Year of Publication

2013

College

Martin School of Public Policy and Administration

Degree Name

Master of Public Administration

Executive Summary

Methamphetamine is a drug of abuse, which is often produced in clandestine laboratories. Recent efforts to curb methamphetamine abuse are aimed at controlling access to precursors, including pseudoephedrine (PSE), used in illicit methamphetamine production. Currently, access to PSE is controlled in Kentucky by placement behind pharmacy counters, retail quantity limitations and electronic tracking. Recent legislation proposed in Kentucky to change PSE from non-prescription to a legend medication was unsuccessful and highly controversial. The objective of this project is to collect and analyze pharmacists’ opinions on the effectiveness of current precursor controls, proposed legislation to make PSE a legend drug and impact on their practice and patients.

This research has been approved by the University of Kentucky Institutional Review Board and utilizes survey methodology to obtain opinions of Kentucky pharmacists regarding the recent proposed legislation to make PSE a legend drug. Survey questions included perceived efficacy of current precursor controls, anticipated impact on individual pharmacy practice and patients and current opinion in regards to the proposed legislation. For this project, all surveys were conducted anonymously with no identifying information collected. A simple random sample of pharmacists (n=2000) was drawn from a list of all licensed pharmacists in the Commonwealth of Kentucky, excluding pharmacists with an out-of-state practice address. The survey response rate was 30.6%. Pharmacists practicing in a hospital or “other” setting were excluded from the analysis, as their practice sites are not directly impacted by PSE sales. The final group for analysis included 431 pharmacists practicing in a chain or independent community pharmacy setting.

This research has been approved by the University of Kentucky Institutional Review Board and utilizes survey methodology to obtain opinions of Kentucky pharmacists regarding the recent proposed legislation to make PSE a legend drug. Survey questions included perceived efficacy of current precursor controls, anticipated impact on individual pharmacy practice and patients and current opinion in regards to the proposed legislation. For this project, all surveys were conducted anonymously with no identifying information collected. A simple random sample of pharmacists (n=2000) was drawn from a list of all licensed pharmacists in the Commonwealth of Kentucky, excluding pharmacists with an out-of-state practice address. The survey response rate was 30.6%. Pharmacists practicing in a hospital or “other” setting were excluded from the analysis, as their practice sites are not directly impacted by PSE sales. The final group for analysis included 431 pharmacists practicing in a chain or independent community pharmacy setting.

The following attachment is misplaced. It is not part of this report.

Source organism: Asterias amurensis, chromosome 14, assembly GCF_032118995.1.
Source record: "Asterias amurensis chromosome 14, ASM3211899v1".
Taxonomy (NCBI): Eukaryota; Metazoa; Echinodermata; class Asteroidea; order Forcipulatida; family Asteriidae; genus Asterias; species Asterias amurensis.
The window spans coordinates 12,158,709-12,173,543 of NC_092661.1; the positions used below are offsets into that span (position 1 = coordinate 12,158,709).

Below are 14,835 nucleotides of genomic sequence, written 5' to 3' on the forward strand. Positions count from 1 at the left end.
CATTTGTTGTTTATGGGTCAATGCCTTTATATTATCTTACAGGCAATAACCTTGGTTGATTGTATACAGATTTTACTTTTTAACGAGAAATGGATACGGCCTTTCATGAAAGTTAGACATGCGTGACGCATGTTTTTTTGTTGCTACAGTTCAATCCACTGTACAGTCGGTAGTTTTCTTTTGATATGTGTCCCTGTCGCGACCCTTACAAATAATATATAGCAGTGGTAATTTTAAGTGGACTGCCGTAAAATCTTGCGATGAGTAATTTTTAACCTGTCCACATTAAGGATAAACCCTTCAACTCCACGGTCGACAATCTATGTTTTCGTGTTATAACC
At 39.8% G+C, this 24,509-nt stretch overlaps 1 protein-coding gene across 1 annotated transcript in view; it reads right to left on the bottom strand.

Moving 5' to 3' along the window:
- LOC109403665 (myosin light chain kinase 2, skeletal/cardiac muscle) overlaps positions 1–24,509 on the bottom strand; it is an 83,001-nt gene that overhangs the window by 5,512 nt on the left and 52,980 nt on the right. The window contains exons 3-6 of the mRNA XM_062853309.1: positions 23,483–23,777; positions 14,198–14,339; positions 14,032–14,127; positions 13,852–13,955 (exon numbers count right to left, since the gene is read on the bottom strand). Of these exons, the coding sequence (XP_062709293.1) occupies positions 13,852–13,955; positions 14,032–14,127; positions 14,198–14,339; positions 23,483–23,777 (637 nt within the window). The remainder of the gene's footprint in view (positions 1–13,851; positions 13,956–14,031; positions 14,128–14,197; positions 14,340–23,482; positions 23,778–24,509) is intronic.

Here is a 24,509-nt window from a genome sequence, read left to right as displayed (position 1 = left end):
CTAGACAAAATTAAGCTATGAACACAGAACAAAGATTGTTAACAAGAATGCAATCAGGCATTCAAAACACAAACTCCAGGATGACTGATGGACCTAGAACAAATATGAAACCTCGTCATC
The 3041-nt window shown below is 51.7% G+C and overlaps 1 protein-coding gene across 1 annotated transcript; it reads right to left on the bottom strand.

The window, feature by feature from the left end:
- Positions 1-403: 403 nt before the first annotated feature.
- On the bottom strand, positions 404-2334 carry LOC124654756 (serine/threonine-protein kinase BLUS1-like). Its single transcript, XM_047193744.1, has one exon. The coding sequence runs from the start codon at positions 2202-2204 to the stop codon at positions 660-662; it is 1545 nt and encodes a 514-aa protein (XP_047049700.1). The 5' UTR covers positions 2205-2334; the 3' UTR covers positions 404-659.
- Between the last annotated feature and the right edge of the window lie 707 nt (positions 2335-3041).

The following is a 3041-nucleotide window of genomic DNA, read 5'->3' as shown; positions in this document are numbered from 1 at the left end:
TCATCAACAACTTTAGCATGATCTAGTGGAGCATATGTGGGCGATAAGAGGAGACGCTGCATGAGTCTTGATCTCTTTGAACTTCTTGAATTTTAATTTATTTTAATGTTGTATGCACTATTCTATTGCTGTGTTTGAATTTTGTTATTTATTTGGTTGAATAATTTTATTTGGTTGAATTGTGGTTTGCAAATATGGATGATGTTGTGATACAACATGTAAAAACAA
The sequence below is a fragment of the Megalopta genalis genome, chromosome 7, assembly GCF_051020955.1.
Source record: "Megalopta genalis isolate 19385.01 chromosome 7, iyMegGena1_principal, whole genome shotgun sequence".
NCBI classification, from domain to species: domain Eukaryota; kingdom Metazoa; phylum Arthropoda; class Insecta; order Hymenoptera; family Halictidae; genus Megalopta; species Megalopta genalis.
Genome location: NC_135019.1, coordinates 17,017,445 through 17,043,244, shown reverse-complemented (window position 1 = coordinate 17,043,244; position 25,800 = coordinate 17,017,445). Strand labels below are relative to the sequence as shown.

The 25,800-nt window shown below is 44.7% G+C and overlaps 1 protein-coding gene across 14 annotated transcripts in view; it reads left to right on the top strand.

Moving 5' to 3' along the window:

The 2012 Pseudoephedrine Survey for Pharmacists showed that 56.2% of Kentucky pharmacists practicing in a community pharmacy support the proposed legislation to make PSE available by prescription-only, 30.7% oppose the legislation and 13.1% are unsure. Furthermore, independent and chain pharmacists significantly differ in the average number of prescriptions filled per day, number of PSE purchases per day and the number of years in practice. Practice site significantly impacts support for the proposed legislation with chain pharmacists being 2.90 times more likely to support the legislation to make PSE prescription-only. One possible explanation for this difference is that independent pharmacists may exhibit more autonomy in the decision making process to sell or not sell PSE to potential customers. Additional factors that influence pharmacist support of the legislation include: anticipated impact of making PSE prescription-only on time spent on PSE-related activities and pharmacy profits, Kentucky region of pharmacy practice, and anticipated impact of making PSE prescription-only on methamphetamine abuse and laboratory incidents. Kentucky region of pharmacy practice appears to have a large impact on pharmacist support of the legislation. Regions, such as 4 western, eastern, and southern Kentucky, associated more strongly with methamphetamine appear to more strongly support the proposed legislation.

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